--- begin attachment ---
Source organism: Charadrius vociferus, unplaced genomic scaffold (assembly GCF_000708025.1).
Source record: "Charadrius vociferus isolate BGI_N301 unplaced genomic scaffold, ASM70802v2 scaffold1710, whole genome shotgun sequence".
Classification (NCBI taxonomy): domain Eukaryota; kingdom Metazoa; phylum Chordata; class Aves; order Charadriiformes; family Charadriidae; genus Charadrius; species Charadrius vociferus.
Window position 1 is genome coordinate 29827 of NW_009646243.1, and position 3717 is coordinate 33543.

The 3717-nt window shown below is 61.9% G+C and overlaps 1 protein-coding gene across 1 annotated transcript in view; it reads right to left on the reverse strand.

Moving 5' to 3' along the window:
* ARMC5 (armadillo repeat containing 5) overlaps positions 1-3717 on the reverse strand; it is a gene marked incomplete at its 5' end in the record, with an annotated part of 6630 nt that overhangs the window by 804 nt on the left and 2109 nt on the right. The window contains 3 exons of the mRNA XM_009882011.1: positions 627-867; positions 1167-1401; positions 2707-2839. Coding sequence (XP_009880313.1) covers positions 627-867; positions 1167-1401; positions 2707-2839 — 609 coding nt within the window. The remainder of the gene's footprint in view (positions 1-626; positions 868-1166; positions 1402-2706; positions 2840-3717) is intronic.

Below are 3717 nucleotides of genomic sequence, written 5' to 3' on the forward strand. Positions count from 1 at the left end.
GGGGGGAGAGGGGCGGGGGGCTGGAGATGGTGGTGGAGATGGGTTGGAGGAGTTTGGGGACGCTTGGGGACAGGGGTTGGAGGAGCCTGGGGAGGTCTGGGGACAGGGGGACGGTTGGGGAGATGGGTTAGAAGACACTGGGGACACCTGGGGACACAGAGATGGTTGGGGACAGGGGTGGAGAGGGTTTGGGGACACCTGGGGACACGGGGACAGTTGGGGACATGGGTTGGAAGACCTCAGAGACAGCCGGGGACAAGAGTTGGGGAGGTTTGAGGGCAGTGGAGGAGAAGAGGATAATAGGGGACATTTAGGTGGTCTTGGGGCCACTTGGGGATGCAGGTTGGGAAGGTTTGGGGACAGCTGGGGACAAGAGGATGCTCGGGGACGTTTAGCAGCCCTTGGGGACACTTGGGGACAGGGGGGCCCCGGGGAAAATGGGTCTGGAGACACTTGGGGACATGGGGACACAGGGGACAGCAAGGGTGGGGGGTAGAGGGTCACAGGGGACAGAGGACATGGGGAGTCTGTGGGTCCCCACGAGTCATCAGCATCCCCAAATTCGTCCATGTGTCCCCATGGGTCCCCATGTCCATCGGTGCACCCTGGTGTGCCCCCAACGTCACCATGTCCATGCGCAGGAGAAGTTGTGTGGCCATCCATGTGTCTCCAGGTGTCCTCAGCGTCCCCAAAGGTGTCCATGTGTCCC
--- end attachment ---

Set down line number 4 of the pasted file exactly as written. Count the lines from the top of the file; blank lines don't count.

Window position 1 is genome coordinate 29827 of NW_009646243.1, and position 3717 is coordinate 33543.